At one point in my life, I wanted to get a PhD in Cultural Studies. This did not work out for a whole bunch of reasons, the biggest of which was that my experience getting my MA in Women’s Studies was generally horrific.
In my undergraduate years at UC Davis, many professors and grad students with whom I studied told me that I excelled at media/cultural studies, and my brain somehow interpreted this to mean that I absolutely should get a PhD.
This interpretation was, I realize now, very wrong.
In his new book Academic Ableism: Disability and Higher Education, University of Waterloo Professor of English Jay Timothy Dolmage takes a macro look at how ableism has been a part of neoliberal academia from its beginnings, and how ableist practices at all levels of university education keep students with disabilities on the sidelines. Dolmage asks in the book’s introduction: “”Who benefits in academia, today, from the inclusions and exclusions of disabled students, and who hides these inclusions and exclusions from other liberal values? (29)”
This question is not answerable in one sentence.
Behind the idea—or ideal?—of the university as a special space where intellectual work takes place are more ideas: that of hard work, of pushing oneself intellectually, mentally, emotionally, and sometimes physically, because pushing yourself is what it takes to “succeed.”
I worked hard in graduate school and I still don’t feel like I “succeeded,” even though I completed my MA. It felt like there was always some professor or department head gently chiding me to work harder, go to more department events, “participate more” in the intellectual community. Whenever someone mentioned this “intellectual community,” I wanted to laugh.
Dolmage’s macro examination of ableism in the academy is, for the most part, useful; in part, he argues that the way that colleges and universities are physically designed have thick roots in ableism. In his discussion of campuses retrofitting buildings, walkways and other spaces to accommodate disabled students, Dolmage brings up an interesting point regarding so-called “trigger warnings”: specifically, that trigger or content warnings themselves are a kind of intellectual retrofit. Trigger warnings, and the recent debates over whether today’s college students are “too sensitive,” among other characteristics (right, Andrew Sullivan?), have thrown into stark relief yet more ableism against students with mental health conditions. This aspect of the trigger warning “debate” has not been discussed often, at least in the mainstream media.
Dolmage does address invisible disabilities at some points in Academic Ableism, mostly around the physical and accommodation-related barriers that exist for students with those conditions. In a chapter on Universal Design (UD), he writes, “[…] so-called invisible disabilities are particularly fraught in an educational setting in which students with disabilities are already routinely and systematically constructed as faking it, jumping a queue, or asking for an advantage (117).”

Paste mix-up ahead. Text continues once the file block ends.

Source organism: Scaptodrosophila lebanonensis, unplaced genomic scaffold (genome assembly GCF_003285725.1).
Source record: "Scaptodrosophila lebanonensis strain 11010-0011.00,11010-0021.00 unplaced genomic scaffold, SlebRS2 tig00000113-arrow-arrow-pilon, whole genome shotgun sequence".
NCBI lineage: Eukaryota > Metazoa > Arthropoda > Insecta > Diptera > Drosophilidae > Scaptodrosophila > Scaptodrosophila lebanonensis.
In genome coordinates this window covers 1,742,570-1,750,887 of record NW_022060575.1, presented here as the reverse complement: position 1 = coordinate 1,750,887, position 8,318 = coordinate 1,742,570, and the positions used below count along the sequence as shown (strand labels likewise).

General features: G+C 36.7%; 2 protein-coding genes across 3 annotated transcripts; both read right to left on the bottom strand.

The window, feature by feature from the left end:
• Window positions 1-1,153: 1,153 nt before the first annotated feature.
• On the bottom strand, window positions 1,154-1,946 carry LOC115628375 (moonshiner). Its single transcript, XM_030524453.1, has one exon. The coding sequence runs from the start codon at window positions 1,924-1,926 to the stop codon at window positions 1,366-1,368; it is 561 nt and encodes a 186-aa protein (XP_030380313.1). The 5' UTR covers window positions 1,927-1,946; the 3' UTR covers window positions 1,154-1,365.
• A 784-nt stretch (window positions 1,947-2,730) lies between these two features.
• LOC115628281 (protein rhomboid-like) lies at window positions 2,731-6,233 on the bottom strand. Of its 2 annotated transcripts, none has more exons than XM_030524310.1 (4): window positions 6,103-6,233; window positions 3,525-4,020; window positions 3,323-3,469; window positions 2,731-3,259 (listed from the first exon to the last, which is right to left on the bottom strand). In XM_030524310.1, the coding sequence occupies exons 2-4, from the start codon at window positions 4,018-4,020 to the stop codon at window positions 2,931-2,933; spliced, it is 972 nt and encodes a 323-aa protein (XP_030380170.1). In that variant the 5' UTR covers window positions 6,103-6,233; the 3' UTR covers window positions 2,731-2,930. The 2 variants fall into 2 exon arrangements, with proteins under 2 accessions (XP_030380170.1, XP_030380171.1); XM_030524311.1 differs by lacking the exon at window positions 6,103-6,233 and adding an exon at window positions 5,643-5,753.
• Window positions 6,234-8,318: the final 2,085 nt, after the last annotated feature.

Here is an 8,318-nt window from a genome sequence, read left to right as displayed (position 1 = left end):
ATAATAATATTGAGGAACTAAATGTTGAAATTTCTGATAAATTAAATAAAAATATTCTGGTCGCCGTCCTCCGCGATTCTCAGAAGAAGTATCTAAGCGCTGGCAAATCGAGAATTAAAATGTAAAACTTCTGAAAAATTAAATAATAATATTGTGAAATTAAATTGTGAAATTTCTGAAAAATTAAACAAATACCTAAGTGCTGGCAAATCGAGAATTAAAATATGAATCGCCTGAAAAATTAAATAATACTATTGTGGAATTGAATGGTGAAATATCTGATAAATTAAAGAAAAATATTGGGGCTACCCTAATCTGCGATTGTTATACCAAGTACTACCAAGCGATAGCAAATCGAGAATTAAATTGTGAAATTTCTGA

At the same time, as a reader, I wanted Dolmage to delve deeper into the intricacies of invisible disabilities on campus, and how students with those sorts of disabilities, illnesses, and chronic health issues are discriminated against in higher education—often in ways that are more on the micro level of personal interactions, negotiating for disability accommodations, and everyday manifestations of the overarching belief that disabled students do not belong.
Since I left the academic world, I sometimes wonder if things have changed for students with disabilities in academia. It’s only been a few years since I departed the world of higher education for freelance writing, so I am not optimistic that things have changed.
PhD student Kim Sauder, who writes under the alias Crippled Scholar, started a hashtag earlier this year: #everydayacademicableism. The hashtag is worth following, as it is both instructive and troubling. Unsurprisingly, there are many, many ways that ableism is entrenched in university life and in the academic world.
Those who are interested in issues of big-picture academic ableism, universal design (UD), the debates over trigger warnings, and too-sensitive “imaginary college students” (to use Dolmage’s phrase) will find Academic Ableism to be a solid read. People in academia who have not given much thought to students or professors with disabilities should also read this book.
Academic Ableism is available to read for free at the University of Michigan Press’s website.